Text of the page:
A Foggy, Funky Outpost

old carssmall Screen Shot 2015-07-17 at 9.52.38 AM

I had few opportunities to take photographs during the last few days, as I’ve been riding in a mass of frigid, wet fog that followed me across a full third of the continent. I ran into this weather system at the Yukon-British Columbia border and ever since I’ve been pelted with rain, smothered with cold and damp fog and blasted by icy winds. I chose to ride through it rather than wait it out because I didn’t relish the idea of biding my time in a cold, wet tent at a campsite nor did I feel like spending $150 a night to sit in a crummy motel room watching paternity test results on the Maury Povich Show.

This trip is not designed to be a masochistic exercise in testing my capacity for discomfort. I simply aim to see part of the world from a unique perspective while encountering interesting people and cultures along the way. It’s just that I decided if I was going to be miserable anyways, I might as well be making some miles.

At one particularly blustery point in the ride, I began cursing the conditions out loud. The weather gods then decided to send a hail storm as punishment for my insolence. Luckily, I was able to duck into a gas station-cum-fireworks stand run by a proprietor with a wispy and unsettling moustache. The shop also housed a disturbingly large selection of axes, mattresses, glass and ceramic antique figurines, and fiberglass septic tanks. However, the weather was bad enough that I felt more comfortable in a room full of axes with Mr. Creepy-Moustache-Man than I did out of doors. I waited until the hail reverted to regular rain and got on my soggy way past mountains I couldn’t see.

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The high point of this trip was a 70-kilometer detour that I took to the town of Hyder, at the southernmost tip of Alaska’s panhandle. While sitting at the Downtown Hotel in Dawson earlier in the week, I met a couple travelling by RV from Arizona. All three of us were members of the “Sourtoe Club,” an exclusive and close-knit club where membership is gained by drinking a shot of whisky with an actual severed human toe in it. Because of this common and repellent bond, we struck up a conversation.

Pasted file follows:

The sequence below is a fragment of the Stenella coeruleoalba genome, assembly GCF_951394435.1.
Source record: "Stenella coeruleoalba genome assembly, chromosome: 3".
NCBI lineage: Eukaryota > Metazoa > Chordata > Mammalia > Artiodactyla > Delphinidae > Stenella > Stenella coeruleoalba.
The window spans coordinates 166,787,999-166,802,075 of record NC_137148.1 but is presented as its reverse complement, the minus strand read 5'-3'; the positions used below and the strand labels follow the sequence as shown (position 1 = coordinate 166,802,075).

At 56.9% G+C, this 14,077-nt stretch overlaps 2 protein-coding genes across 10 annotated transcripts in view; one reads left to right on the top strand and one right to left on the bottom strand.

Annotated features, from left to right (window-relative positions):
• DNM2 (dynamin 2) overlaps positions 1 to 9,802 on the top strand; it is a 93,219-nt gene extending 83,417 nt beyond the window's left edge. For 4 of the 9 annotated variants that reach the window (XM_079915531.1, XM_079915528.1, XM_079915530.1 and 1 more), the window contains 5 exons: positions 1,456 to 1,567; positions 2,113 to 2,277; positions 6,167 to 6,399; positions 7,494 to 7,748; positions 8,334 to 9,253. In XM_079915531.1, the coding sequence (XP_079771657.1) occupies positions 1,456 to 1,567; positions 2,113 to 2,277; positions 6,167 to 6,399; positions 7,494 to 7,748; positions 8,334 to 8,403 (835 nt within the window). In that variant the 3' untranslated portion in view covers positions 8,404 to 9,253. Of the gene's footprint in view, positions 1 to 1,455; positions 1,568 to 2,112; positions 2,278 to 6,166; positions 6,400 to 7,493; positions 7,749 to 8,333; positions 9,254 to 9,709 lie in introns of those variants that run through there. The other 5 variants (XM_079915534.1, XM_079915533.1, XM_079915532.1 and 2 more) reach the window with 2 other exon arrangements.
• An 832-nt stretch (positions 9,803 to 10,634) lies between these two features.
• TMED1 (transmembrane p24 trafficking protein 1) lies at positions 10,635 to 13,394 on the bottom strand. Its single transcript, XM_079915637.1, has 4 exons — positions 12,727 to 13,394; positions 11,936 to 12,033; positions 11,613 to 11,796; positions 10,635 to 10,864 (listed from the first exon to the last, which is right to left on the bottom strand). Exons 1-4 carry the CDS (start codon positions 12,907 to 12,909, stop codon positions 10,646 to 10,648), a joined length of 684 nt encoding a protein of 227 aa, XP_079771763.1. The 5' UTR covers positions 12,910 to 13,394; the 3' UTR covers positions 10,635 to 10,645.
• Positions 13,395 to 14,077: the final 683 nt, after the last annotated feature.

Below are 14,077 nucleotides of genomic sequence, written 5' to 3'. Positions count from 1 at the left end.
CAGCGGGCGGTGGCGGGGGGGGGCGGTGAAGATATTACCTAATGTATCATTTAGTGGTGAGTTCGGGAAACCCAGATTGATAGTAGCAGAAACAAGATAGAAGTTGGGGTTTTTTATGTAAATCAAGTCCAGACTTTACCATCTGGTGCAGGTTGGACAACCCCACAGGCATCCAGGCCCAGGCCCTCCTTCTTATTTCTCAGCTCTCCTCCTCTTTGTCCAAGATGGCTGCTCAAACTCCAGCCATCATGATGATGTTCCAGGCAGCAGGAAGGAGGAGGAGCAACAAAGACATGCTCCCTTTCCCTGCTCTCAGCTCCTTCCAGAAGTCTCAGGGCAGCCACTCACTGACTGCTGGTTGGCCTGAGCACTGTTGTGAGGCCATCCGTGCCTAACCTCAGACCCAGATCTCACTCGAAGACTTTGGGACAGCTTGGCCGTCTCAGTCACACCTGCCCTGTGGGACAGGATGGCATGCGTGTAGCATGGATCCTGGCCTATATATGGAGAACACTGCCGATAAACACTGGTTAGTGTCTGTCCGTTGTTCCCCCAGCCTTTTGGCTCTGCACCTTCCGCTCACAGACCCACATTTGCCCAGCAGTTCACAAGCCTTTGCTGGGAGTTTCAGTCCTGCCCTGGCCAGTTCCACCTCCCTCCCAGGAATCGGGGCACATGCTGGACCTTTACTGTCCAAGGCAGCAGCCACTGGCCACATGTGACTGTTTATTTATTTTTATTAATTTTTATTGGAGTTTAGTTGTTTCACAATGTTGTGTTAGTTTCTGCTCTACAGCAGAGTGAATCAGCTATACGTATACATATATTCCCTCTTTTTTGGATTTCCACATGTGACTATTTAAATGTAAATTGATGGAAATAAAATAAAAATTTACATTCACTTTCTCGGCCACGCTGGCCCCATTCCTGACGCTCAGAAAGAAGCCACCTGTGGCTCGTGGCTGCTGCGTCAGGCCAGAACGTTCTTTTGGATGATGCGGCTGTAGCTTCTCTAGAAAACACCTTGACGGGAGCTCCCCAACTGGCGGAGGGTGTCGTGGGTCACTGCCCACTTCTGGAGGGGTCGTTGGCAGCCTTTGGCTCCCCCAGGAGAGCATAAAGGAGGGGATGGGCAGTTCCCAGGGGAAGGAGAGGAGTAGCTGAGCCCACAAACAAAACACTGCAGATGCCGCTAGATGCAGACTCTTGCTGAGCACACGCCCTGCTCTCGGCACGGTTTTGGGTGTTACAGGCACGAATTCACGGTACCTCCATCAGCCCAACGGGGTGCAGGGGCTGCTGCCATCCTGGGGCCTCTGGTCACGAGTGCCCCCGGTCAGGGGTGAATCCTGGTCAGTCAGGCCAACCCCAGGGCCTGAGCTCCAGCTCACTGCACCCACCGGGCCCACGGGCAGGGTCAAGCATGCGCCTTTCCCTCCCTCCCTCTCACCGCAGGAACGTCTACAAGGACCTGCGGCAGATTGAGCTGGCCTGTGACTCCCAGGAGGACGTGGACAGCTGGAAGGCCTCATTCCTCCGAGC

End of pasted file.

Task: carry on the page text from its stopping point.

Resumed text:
They mentioned the town of Hyder, saying that it was well worth the diversion. After visiting, I have to agree. The road to Hyder, The Glacier Highway, runs between the sheer cliffs of an amazing canyon on a gradual downhill slope to a narrow armlet of the Pacific Ocean and a port full of floating harvested timber and deep enough for bulk carrier cargo ships. The route winds along past rapids and close enough to glaciers to hear the sound of rushing glacial meltwater.

hyderglaciersmall hydercreek2small

Hyder is unique in its close association with the neighboring Canadian town of Stewart, British Coumbia. There are no American Customs required to enter Hyder, the preferred currency is Canadian, the residents celebrate Boxing Day and Victoria Day and, with a population of only 87, the children of Hyder attend a Canadian school. It was still rainy and misty, but a few degrees warmer and well worth the trip.

After spending the night in this peculiar American outpost, it was back on the road in the rain heading toward Prince George, B.C and continuing onwards toward my Canadian base and initial starting point of Canmore, Alberta.

3 thoughts on “A Foggy, Funky Outpost

    1. I was curious, too, so I asked the “Toe Captain.”
      The original toe was from a fellow who was caught in a blizzard with his brother and got frostbite. They chopped his toe off to prevent gangrene and preserved it in whisky. Some riverboat captain did a shot of it on a dare and so it started.
      They are on toe number 10 or 11 now. People have stolen them or intentionally swallowed them. Now there’s a $2500 fine for that (you have to sign a form).
      Now the toes are donated. They can’t buy them, because that would be trafficking in body parts. This one was apparently lost in an accident involving open-toed shoes and a lawnmower.

      Like

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